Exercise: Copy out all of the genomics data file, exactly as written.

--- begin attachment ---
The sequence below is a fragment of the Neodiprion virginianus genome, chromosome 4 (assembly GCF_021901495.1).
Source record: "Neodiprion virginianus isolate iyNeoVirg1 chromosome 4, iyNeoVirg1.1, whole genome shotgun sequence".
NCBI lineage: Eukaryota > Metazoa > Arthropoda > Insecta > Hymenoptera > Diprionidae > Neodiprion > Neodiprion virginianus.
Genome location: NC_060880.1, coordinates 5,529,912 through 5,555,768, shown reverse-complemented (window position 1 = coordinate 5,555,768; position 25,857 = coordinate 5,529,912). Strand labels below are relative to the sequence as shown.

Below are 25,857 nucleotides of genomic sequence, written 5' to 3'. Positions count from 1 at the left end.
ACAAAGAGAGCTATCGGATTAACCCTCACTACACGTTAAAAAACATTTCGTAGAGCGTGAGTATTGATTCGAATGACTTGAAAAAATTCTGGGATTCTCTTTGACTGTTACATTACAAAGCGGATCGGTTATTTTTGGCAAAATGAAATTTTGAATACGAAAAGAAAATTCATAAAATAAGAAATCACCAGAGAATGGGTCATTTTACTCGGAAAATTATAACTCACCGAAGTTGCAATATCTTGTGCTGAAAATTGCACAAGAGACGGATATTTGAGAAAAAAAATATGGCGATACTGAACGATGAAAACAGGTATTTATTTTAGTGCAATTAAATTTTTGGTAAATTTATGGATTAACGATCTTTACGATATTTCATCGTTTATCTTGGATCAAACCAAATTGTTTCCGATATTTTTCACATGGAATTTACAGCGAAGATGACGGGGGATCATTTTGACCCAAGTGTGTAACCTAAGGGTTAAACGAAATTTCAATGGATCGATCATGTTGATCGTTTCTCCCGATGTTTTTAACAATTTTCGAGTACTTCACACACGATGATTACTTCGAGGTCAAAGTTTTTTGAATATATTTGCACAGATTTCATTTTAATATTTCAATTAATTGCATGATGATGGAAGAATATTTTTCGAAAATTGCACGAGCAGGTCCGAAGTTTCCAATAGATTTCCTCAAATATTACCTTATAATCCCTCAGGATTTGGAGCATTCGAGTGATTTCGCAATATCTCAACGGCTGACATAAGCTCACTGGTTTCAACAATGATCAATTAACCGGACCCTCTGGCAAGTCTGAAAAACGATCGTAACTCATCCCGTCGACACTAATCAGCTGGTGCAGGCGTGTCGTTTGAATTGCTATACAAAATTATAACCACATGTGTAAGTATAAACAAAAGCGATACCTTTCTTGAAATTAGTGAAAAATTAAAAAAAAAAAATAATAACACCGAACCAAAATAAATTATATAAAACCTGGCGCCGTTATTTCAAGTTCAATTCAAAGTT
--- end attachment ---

The sequence below is a fragment of the Neodiprion virginianus genome, chromosome 4 (assembly GCF_021901495.1).
Source record: "Neodiprion virginianus isolate iyNeoVirg1 chromosome 4, iyNeoVirg1.1, whole genome shotgun sequence".
NCBI lineage: Eukaryota > Metazoa > Arthropoda > Insecta > Hymenoptera > Diprionidae > Neodiprion > Neodiprion virginianus.
Genome location: NC_060880.1, coordinates 5,529,912 through 5,555,768, shown reverse-complemented (window position 1 = coordinate 5,555,768; position 25,857 = coordinate 5,529,912). Strand labels below are relative to the sequence as shown.

Below are 25,857 nucleotides of genomic sequence, written 5' to 3'. Positions count from 1 at the left end.
ACAAAGAGAGCTATCGGATTAACCCTCACTACACGTTAAAAAACATTTCGTAGAGCGTGAGTATTGATTCGAATGACTTGAAAAAATTCTGGGATTCTCTTTGACTGTTACATTACAAAGCGGATCGGTTATTTTTGGCAAAATGAAATTTTGAATACGAAAAGAAAATTCATAAAATAAGAAATCACCAGAGAATGGGTCATTTTACTCGGAAAATTATAACTCACCGAAGTTGCAATATCTTGTGCTGAAAATTGCACAAGAGACGGATATTTGAGAAAAAAAATATGGCGATACTGAACGATGAAAACAGGTATTTATTTTAGTGCAATTAAATTTTTGGTAAATTTATGGATTAACGATCTTTACGATATTTCATCGTTTATCTTGGATCAAACCAAATTGTTTCCGATATTTTTCACATGGAATTTACAGCGAAGATGACGGGGGATCATTTTGACCCAAGTGTGTAACCTAAGGGTTAAACGAAATTTCAATGGATCGATCATGTTGATCGTTTCTCCCGATGTTTTTAACAATTTTCGAGTACTTCACACACGATGATTACTTCGAGGTCAAAGTTTTTTGAATATATTTGCACAGATTTCATTTTAATATTTCAATTAATTGCATGATGATGGAAGAATATTTTTCGAAAATTGCACGAGCAGGTCCGAAGTTTCCAATAGATTTCCTCAAATATTACCTTATAATCCCTCAGGATTTGGAGCATTCGAGTGATTTCGCAATATCTCAACGGCTGACATAAGCTCACTGGTTTCAACAATGATCAATTAACCGGACCCTCTGGCAAGTCTGAAAAACGATCGTAACTCATCCCGTCGACACTAATCAGCTGGTGCAGGCGTGTCGTTTGAATTGCTATACAAAATTATAACCACATGTGTAAGTATAAACAAAAGCGATACCTTTCTTGAAATTAGTGAAAAATTAAAAAAAAAAAATAATAACACCGAACCAAAATAAATTATATAAAACCTGGCGCCGTTATTTCAAGTTCAATTCAAAGTT